Impact of the COVID-19 Pandemic on Family Planning and Ending Gender-based Violence, Female Genital Mutilation and Child Marriage

Publication date: 2020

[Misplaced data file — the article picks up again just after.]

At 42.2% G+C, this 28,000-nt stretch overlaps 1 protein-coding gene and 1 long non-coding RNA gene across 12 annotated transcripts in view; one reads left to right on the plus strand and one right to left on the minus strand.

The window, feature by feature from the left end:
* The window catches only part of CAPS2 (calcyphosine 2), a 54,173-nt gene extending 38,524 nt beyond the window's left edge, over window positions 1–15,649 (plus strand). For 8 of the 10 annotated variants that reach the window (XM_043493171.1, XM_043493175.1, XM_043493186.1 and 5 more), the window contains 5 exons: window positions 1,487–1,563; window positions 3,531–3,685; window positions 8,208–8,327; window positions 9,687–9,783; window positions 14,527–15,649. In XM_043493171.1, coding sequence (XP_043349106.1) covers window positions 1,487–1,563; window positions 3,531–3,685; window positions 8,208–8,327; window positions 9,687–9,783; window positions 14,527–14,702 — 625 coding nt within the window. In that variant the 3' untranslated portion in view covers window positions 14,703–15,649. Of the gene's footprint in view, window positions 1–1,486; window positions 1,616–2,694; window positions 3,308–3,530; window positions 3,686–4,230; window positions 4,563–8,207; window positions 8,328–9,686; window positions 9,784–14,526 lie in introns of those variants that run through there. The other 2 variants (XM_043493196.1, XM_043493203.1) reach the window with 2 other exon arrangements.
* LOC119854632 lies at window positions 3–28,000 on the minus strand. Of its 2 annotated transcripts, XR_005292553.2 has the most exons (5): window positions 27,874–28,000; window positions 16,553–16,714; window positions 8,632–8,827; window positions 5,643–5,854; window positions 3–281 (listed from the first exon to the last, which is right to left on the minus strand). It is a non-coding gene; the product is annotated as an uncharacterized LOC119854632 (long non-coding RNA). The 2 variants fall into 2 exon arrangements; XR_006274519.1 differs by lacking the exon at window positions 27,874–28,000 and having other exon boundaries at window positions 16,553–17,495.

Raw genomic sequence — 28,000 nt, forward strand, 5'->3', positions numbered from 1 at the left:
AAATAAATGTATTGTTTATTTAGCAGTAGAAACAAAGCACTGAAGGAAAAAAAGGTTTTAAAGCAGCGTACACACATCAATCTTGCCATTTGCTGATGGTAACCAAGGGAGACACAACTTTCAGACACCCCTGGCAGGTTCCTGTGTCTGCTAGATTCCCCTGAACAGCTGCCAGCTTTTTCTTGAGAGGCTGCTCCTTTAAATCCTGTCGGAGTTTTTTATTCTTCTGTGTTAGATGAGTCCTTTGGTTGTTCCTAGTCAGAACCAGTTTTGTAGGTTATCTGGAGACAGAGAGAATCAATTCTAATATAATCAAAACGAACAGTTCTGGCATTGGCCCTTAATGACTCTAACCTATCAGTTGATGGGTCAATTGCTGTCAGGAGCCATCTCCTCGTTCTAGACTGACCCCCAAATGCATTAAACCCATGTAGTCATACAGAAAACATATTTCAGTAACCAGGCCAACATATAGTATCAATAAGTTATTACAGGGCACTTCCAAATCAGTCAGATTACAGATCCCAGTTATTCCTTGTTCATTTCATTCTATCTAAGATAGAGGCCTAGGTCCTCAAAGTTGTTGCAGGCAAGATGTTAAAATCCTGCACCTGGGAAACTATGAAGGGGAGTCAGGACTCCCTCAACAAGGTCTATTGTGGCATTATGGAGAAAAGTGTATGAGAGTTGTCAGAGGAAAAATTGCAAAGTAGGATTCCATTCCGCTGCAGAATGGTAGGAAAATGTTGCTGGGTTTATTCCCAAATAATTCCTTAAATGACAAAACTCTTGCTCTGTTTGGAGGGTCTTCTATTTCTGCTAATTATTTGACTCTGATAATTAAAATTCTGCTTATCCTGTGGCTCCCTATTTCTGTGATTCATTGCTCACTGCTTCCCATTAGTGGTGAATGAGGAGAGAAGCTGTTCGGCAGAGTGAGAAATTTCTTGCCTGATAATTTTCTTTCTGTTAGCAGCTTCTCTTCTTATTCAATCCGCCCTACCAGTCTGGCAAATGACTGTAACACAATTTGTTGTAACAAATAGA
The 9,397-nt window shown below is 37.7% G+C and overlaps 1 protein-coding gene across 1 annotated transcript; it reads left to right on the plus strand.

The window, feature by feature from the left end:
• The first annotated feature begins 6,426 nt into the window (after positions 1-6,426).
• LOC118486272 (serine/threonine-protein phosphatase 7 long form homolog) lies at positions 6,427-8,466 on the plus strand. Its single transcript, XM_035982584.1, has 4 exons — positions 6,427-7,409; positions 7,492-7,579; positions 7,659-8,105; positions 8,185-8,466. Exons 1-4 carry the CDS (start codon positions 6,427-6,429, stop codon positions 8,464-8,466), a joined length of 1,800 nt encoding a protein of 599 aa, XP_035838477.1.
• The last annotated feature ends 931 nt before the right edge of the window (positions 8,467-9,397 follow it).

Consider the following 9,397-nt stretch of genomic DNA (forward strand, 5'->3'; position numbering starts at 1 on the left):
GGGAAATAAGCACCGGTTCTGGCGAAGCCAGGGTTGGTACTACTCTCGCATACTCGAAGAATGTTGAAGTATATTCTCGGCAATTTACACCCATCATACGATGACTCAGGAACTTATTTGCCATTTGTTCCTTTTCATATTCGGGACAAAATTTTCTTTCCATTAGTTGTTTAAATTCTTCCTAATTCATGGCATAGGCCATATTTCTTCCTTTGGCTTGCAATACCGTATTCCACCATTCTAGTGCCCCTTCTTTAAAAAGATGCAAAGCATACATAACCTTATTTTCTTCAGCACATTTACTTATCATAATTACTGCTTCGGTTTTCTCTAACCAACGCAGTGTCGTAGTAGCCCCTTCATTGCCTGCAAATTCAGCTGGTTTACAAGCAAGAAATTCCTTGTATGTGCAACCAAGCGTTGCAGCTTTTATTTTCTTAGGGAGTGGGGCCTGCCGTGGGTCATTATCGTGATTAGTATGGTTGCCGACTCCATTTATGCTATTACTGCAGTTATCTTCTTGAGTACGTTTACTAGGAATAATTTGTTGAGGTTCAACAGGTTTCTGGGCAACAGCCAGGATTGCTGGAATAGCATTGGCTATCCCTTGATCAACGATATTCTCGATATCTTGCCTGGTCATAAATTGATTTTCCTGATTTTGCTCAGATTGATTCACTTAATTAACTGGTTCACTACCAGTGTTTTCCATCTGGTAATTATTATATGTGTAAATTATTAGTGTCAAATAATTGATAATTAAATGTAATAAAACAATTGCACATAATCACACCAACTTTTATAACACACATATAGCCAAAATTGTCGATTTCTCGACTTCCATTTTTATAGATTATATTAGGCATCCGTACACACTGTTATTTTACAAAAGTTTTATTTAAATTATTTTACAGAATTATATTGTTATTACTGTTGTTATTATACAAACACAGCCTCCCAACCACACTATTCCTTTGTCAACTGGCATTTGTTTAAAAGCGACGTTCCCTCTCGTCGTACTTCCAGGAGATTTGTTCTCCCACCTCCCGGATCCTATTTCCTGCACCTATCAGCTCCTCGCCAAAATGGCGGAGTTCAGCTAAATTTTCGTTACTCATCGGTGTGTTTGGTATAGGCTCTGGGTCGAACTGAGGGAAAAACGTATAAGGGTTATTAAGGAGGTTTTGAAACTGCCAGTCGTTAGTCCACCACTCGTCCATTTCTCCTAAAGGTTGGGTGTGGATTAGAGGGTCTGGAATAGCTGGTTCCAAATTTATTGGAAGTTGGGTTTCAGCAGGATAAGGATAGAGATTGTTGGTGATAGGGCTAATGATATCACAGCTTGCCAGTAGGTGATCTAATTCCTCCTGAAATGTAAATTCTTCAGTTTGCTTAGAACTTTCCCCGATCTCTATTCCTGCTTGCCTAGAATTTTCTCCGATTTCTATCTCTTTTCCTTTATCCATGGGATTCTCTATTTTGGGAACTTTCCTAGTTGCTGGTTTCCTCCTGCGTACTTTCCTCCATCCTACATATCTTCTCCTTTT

Interim Technical Note Information as of 27 April 2020 1 Impact of the COVID-19 Pandemic on Family Planning and Ending Gender-based Violence, Female Genital Mutilation and Child Marriage Impact of the COVID-19 Pandemic on Family Planning and Ending Gender-based Violence, Female Genital Mutilation and Child Marriage Pandemic threatens achievement of the Transformative Results committed to by UNFPA By UNFPA, with contributions from Avenir Health, Johns Hopkins University (USA) and Victoria University (Australia) UNFPA aims to achieve three world-changing results by 2030, the deadline for achieving the Sustainable Development Goals. These are: Ending unmet need for family planning, ending gender-based violence including harmful practices such as female genital mutilation and child marriage, and ending all preventable maternal deaths. This analysis shows how the COVID-19 pandemic could critically undermine progress made towards achieving these goals. Key points The impact of COVID-19 on ending unmet need for family planning ● COVID-19 is already causing disruptions in meeting family planning needs: ○ Clinical staff occupied with the COVID-19 response may not have time to provide services, or may lack personal protective equipment to provide services safely ○ Health facilities in many places are closing or limiting services ○ Women are refraining from visiting health facilities due to fears about COVID-19 exposure or due to movement restrictions ○ Supply chain disruptions are limiting availability of contraceptives in many places, and stock-outs of many contraceptive methods are anticipated within the next 6 months in more than a dozen lowest- income countries ○ Product shortages and lack of access to trained providers or clinics mean that women may be unable to use their preferred method of contraception, may instead use a less effective short-term method, or may discontinue contraceptive use entirely ● Some 47 million women in 114 low- and middle-income countries are projected to be unable to use modern contraceptives if the average lockdown, or COVID-19-related disruption, continues for 6 months with major disruptions to services ● For every 3 months the lockdown continues, assuming high levels of disruption, up to 2 million additional women may be unable to use modern contraceptives ● If the lockdown continues for 6 months and there are major service disruptions due to COVID-19, an additional 7 million unintended pregnancies are expected to occur ● The number of unintended pregnancies will increase as the lockdown continues and services disruptions are extended The impact of COVID-19 on ending gender-based violence ● The COVID-19 pandemic is likely to undermine efforts to end gender-based violence through two pathways: ○ Reducing prevention and protection efforts, social services and care ○ Increasing the incidence of violence ● COVID-19 pandemic is likely to cause a one-third reduction in progress towards ending gender-based violence by 2030 Interim Technical Note Information as of 27 April 2020 2 Impact of the COVID-19 Pandemic on Family Planning and Ending Gender-based Violence, Female Genital Mutilation and Child Marriage ● If the lockdown continues for 6 months, 31 million additional gender-based violence cases can be expected ● For every 3 months the lockdown continues, an additional 15 million additional cases of gender-based violence are expected The impact of COVID-19 on ending female genital mutilation ● COVID-19 could have far-reaching impacts on the effort to end female genital mutilation ● Due to COVID-19 disruptions, we anticipate a 1/3 reduction in the progress towards ending FGM by 2030 ● Due to pandemic-related disruptions in prevention programmes, 2 million FGM cases could occur over the next decade that would otherwise have been averted The impact of COVID-19 on ending child marriage ● COVID-19 will disrupt planned efforts to end child marriage and cause wide-reaching economic consequences ● Together, these factors are expected to result in an additional total 13 million child marriages taking place that otherwise would not have occurred between 2020 and 2030 Impact of the COVID-19 Pandemic on Achieving the Transformative Results The COVID-19 pandemic has been the fastest-moving global public health crisis in a century, causing significant mortality and morbidity and giving rise to daunting health and socioeconomic challenges. Governments are taking unprecedented measures to limit the spread of the virus, while health and social systems are struggling to cope with rising caseloads, supply chain bottlenecks, movement restrictions and economic strains. In humanitarian and fragile settings and low-income countries, where these systems are already weak, the pandemic is disrupting access to life- saving sexual and reproductive health services. It is also compounding existing gender and social inequalities. UNFPA embraces the vision set forth in the 2030 Agenda for Sustainable Development and the targets contained in the 17 Sustainable Development Goals (SDGs). UNFPA is also rolling out a Global Response Plan in support of the United Nations Secretary-General’s strategy to respond to the devastating socioeconomic impacts of COVID-19. These efforts are not in conflict: The 2030 Agenda aims to ensure the health, rights and dignity of all people; its achievement must not be derailed by the current global public health crisis. To this end, UNFPA’s operations are focused on three strategic priorities including: continuing sexual and reproductive health services and interventions, including protection of the health workforce; addressing gender-based violence; and ensuring the supply of modern contraceptives and reproductive health commodities. The COVID-19 pandemic will have a negative effect on the three transformative results UNFPA aims to achieve by 2030: the ending of preventable maternal deaths, the ending of unmet need for family planning, and the ending of gender-based violence and all harmful practices. UNFPA and its partners, Avenir Health, Johns Hopkins University (USA) and Victoria University (Australia), have estimated the impact of the pandemic and related challenges on these transformative goals. This work builds on a global impact and cost analyses published in January 2020. Impact of COVID-19 on ending unmet need for family planning There is global consensus on the importance of making voluntary family planning available to all women. Not only is access to family planning a human right, but it saves lives and promotes healthier populations, more efficient health systems and stronger economies. Much progress has been made in the last 25 years to make family planning methods available, with the number of women using modern contraceptive methods almost doubling from 470 million in 1990 to 840 million in 2018. https://www.unfpa.org/resources/coronavirus-disease-covid-19-pandemic-unfpa-global-response-plan https://www.unfpa.org/featured-publication/costing-three-transformative-results Interim Technical Note Information as of 27 April 2020 3 Impact of the COVID-19 Pandemic on Family Planning and Ending Gender-based Violence, Female Genital Mutilation and Child Marriage As of March 2020, there were an estimated 450 million women using modern contraceptives across 114 priority low- and middle-income countries. The COVID-19 pandemic as well as social distancing and other strategies to reduce transmission are anticipated to impact the ability of these women to continue using contraception. These factors may also stall increases in contraceptive use that were previously anticipated. Disruptions to global manufacturing and supply chains may also reduce the availability of contraceptive commodities. The closure of health facilities, unavailability of medical staff to provide family planning services, and women themselves being hesitant to visit health facilities due to concerns about COVID-19 exposure are additionally anticipated to impact women’s access to, and continued use of, contraception. Avenir Health estimated the impact of different lengths of disruption (e.g., 3-, 6-, 9- and 12-months) with different levels of service reductions (i.e., ranging from 5 per cent to 40 per cent in the public sector, with higher disruption of injectables than other short-term methods; half of these levels were estimated in the private sector). Without mitigation strategies, depending on the degree that health services are disrupted and the duration of these disruptions, it is estimated that between 13 million and 51 million women who otherwise would have used modern contraceptives will be unable to (see Table 1). This reduction in contraceptive use could have dire consequences for women, from 325,000 unintended pregnancies, the estimate for minimal disruptions for 3 months, up to a staggering 15 million unintended pregnancies if high disruptions are seen for a period of 12 months. Table 1 Estimated number of women not able to use modern contraceptives Estimated number of unintended pregnancies Low health service disruptions 3-month lockdown 13 million 325,000 6-month lockdown 15 million 2 million 9-month lockdown 18 million 4 million 12-month lockdown 20 million 6 million Medium health service disruptions 3-month lockdown 23 million 600,000 6-month lockdown 26 million 4 million 9-month lockdown 28 million 6 million 12-month lockdown 30 million 9 million High health service disruptions 3-month lockdown 44 million 1 million 6-month lockdown 47 million 7 million 9-month lockdown 49 million 11 million 12-month lockdown 51 million 15 million Impact of COVID-19 on ending gender-based violence Gender-based violence occurs in all countries and economic and social groups. It undermines the health, dignity, security and autonomy of its victims. Yet global resources to find solutions and implement programs to end gender-based violence have been limited. Interim Technical Note Information as of 27 April 2020 4 Impact of the COVID-19 Pandemic on Family Planning and Ending Gender-based Violence, Female Genital Mutilation and Child Marriage To estimate the impact of the COVID-19 pandemic on efforts to end gender-based violence, Avenir Health modelled a delay in the scale-up of prevention efforts as attention and resources are devoted to COVID-19, and an increase in violence during the period of lockdown. Assuming a slow start to the scale-up of prevention programmes (i.e., a 2-year delay in 2020 and 2021), followed by a rapid expansion of prevention programs in the middle of the decade, an estimated 2 million additional instances of intimate partner violence in 2020-2021 are expected. This translates to almost 200 million fewer cases of violence being averted by 2030, a reduction of about one third in progress in ending gender-based violence. The COVID-19 pandemic is also expected to increase levels of violence. In the immediate term, the largest contributor is likely to come from the effects of stay-at-home orders and movement restrictions, which could increase women’s exposure to violent partners. Mounting household tensions and economic stresses could also play a role. There are already indications that violence incidence is indeed growing, including increases in calls to violence prevention hotlines and media reports of rising domestic abuse and homicide. Projections show that if violence increases by 20 per cent during periods of lockdown, there would be an additional 15 million cases of intimate partner violence in 2020 for an average lockdown duration of 3 months, 31 million cases for an average lockdown of 6 months, 45 million for an average lockdown of 9 months, and 61 million if the average lockdown period were to be as long as one year. These projections are global -- inclusive of all 193 United Nations member states -- and account for the high levels of underreporting seen with gender-based violence. Together, they amount to an additional 15 million cases of gender- based violence for every 3 months the lockdown continues. Resources to provide support, counselling and post-rape care during the pandemic will also be strained. Impact of COVID-19 on ending female genital mutilation An estimated 200 million women alive today have undergone FGM, which is a violation of girls’ human rights and is often a precursor to child, early and forced marriage, which usually ends a girl’s education and dims her economic prospects. Programmes that promote the abandonment of FGM have proved successful in communities around the world. These, together with growing urbanization, education and other dynamics, were expected to avert 46.5 million cases of FGM between 2020 and 2050. At the same time, due to population growth in countries where the practice is prevalent, an additional 68 million girls are at risk of undergoing this harmful practice between 2015 and 2030. But the situation today is in flux, as the COVID-19 pandemic could postpone the deployment of programmes to eliminate FGM. Social distancing precludes some of the most effective prevention programming such as community empowerment programmes and abandonment proclamations, which are typically implemented in group settings. It is additionally possible that economic uncertainty and school closures could cause an uptick in the incidence of FGM, although this requires investigation. Avenir Health previously projected that scaling up FGM prevention programmes would reduce new cases of FGM by around 5.3 million cases between 2020 and 2030. The COVID-19 pandemic could affect those estimates by delaying the scale-up of prevention efforts due to lockdown terms, and by diverting the attention and efforts of health and social programmes instead to COVID-19 control. Assuming a later start of programmes (i.e., using a 2-year delay in 2020 and 2021) in many countries as a result of these factors, and a resulting lower programme coverage achievements by 2030, it is anticipated that 2 million cases of FGM will occur between 2020 and 2030 that could have been averted, resulting in a 33 per cent reduction in the progress toward ending this harmful practice. Interim Technical Note Information as of 27 April 2020 5 Impact of the COVID-19 Pandemic on Family Planning and Ending Gender-based Violence, Female Genital Mutilation and Child Marriage Impact of COVID-19 on ending child marriage COVID-19 is likely to have a significant impact on the implementation of interventions to reduce child marriage, in particular as a result of the social distancing requirements implemented in many countries. Not all interventions are expected to be equally affected, but on average a delay of one year could be regarded as conservative. Researchers had previously projected that a well-defined package of interventions to reduce child marriage -- which both address social and cultural norms around early marriage and keep girls in school -- would reduce the number of child marriages by almost 60 million in the period between 2020 and to 2030. Deferring the implementation of this package by just one year, on average, will reduce the number of child marriages averted by an estimated 7.4 million. In addition to reducing the efficacy and reach of such planned interventions, the pandemic is expected to cause a severe worldwide economic recession. This economic downturn will likely have a large impact on poverty levels in low-income countries where child marriage is most prevalent. Because poverty is a key driver of child marriage, these economic impacts are anticipated to increase rates of child marriage in vulnerable communities. While the ultimate size of the economic impact is still impossible to predict, a paper published by the United Nations University has placed the reduction in GDP per capita in the range of 5 to 20 per cent. Should the reduction in GDP per capita be 10 per cent, then an estimated 5.6 million additional child marriages are likely to take place between 2020 and 2030. The total effect of the COVID-19 pandemic is therefore projected to result in 13 million additional child marriages. Notes on Methodology To estimate the impact of the COVID-19 pandemic on gender-based violence, researchers modelled a delay in the scale- up of prevention efforts and an increase in violence during the period of lockdown. These projections attempt to account for the known underreporting of gender-based violence. They build on estimates of the occurrence of violence rather than reported rates of violence. To estimate the impact of the pandemic on contraceptive use, researchers modelled a range of scenarios showing an unmitigated impact in 114 countries covering 93 per cent of users in low- and middle-income countries. Assumptions of service disruption (i.e., percent reduction in service utilization, Table 2) were based on disruptions to service provision seen during Ebola Virus Disease outbreaks and expert opinion. It was assumed that: (1) injectables would see the most disruption since they require an interaction with a health-care provider, and (2) the public sector would see more disruption than the private sector since it was more likely to be overwhelmed by COVID-19. These percentages were applied to estimates of current modern contraceptive users (as of March 2020) by method and sector.1,2 Estimates of additional unintended pregnancies as a result of reduced family planning use for 3, 6, 9 and 12 months were made based on an average rate of 0.3 unintended pregnancies averted per user (Table 3). 1 Based on RHSC’s Commodity Gap Analysis 2019; annual data converted to monthly projections to estimate users as of March 2020 2 Current long-acting and permanent method users were assumed to continue to use their method throughout the disruption (due to limited access to removals and re-insertion of long-acting reversible contraceptive) Interim Technical Note Information as of 27 April 2020 6 Impact of the COVID-19 Pandemic on Family Planning and Ending Gender-based Violence, Female Genital Mutilation and Child Marriage Table 2 Public sector Private sector Injectable Pill Condom Other Injectable Pill Condom Other Low 10% 5% 5% 5% 5% 3% 3% 3% Medium 20% 10% 10% 10% 10% 5% 5% 5% High 40% 20% 20% 20% 20% 10% 10% 10% Table 3 Average unintended pregnancy averted per user 3-month lockdown 0.025 6-month lockdown 0.15 9-month lockdown 0.225 12-month lockdown 0.3 To estimate the impact of the pandemic on FGM, researchers built on an earlier analysis of the cost of eliminating FGM by 2030. This assessment assumed that all communities with majority approval for FGM in the 31 high-incidence countries are reached with direct or indirect community empowerment programming to promote abandonment of this practice. In the analysis on meeting this transformative result, researchers projected that scaling up FGM prevention programmes would reduce new cases of FGM by around 5 million cases between 2020 and 2030. The COVID-19 pandemic could affect those estimates by delaying the scale-up of prevention efforts and diverting the attention and efforts of health and social programmes instead to pandemic control. As such, a 2-year delay in 2020 and 2021 in the start of FGM prevention programs was assumed due to COVID-19. This in turn reduces the achievements previously anticipated between 2020 and 2030. https://www.unfpa.org/featured-publication/costing-three-transformative-results Interim Technical Note Information as of 27 April 2020 7 Impact of the COVID-19 Pandemic on Family Planning and Ending Gender-based Violence, Female Genital Mutilation and Child Marriage To estimate the impact of the pandemic on child marriage, researchers estimated two effects: delay in the implementation of a package of interventions and economic impacts. The delay in the implementation of interventions is attributed to a range of reasons including social distancing requirements and restrictions on domestic and international travel, which will limit the availability of technical staff to conduct teaching and training programmes. These effects could vary between interventions, e.g., the physical construction of schools may be less affected, but the implementation of life-skills education could be seriously delayed. Researchers assumed a one-year average delay across all programmes and interventions. Researchers also undertook a literature review of current commentary on the projected economic impact of the pandemic on low-income countries. Sumner et al.3 provided estimates of increased poverty by major region for three scenarios of GDP per capita reduction: 5 per cent, 10 per cent and 20 per cent. The mid-range of 10 per cent estimated an increase in poverty of 7 per cent (World Bank measures), which was estimated to represent about 50 per cent of the global population. The economic downturn is therefore likely to have a large impact on poverty levels in low-income countries, where child marriage is most prevalent. Because poverty is a key driver of child marriage – representing one of the ways poor families lighten the perceived burden of dependent daughters – this is projected to have a significant impact on the prevalence of child marriage. Paul4 has undertaken econometric work to indicate that family income has a 32 per cent impact on child marriage for the poorer quintiles, and a 5 per cent impact on richer income quintiles. Researchers used these parameters to estimate that a 7 per cent increase in poverty for half the population would increase child marriage for that segment by 2.2 per cent, while for the richer segment, a 10 per cent reduction in per capita income would have an effect of perhaps 0.5 per cent. On average across the population, based on these assumptions, the child marriage rate would increase by 1.4 per cent. This interim note contains preliminary data released as pandemic conditions are rapidly evolving. Updates will be released as more information becomes available and the data are further refined. Additionally, estimates on the impact of COVID-19 on maternal mortality are forthcoming. 3 Sumner, Andy, Chris Hoy, and Eduardo Ortiz-Juarez. Estimates Of The Impact Of Covid-19 On Global Poverty, WIDER Working Paper 2020/43 Helsinki: UNU-WIDER, 2020. 4 Paul, Pintu, 2019. "Effects of education and poverty on the prevalence of girl child marriage in India: A district–level analysis," Children and Youth Services Review, Elsevier, vol. 100(C), pages 16-21.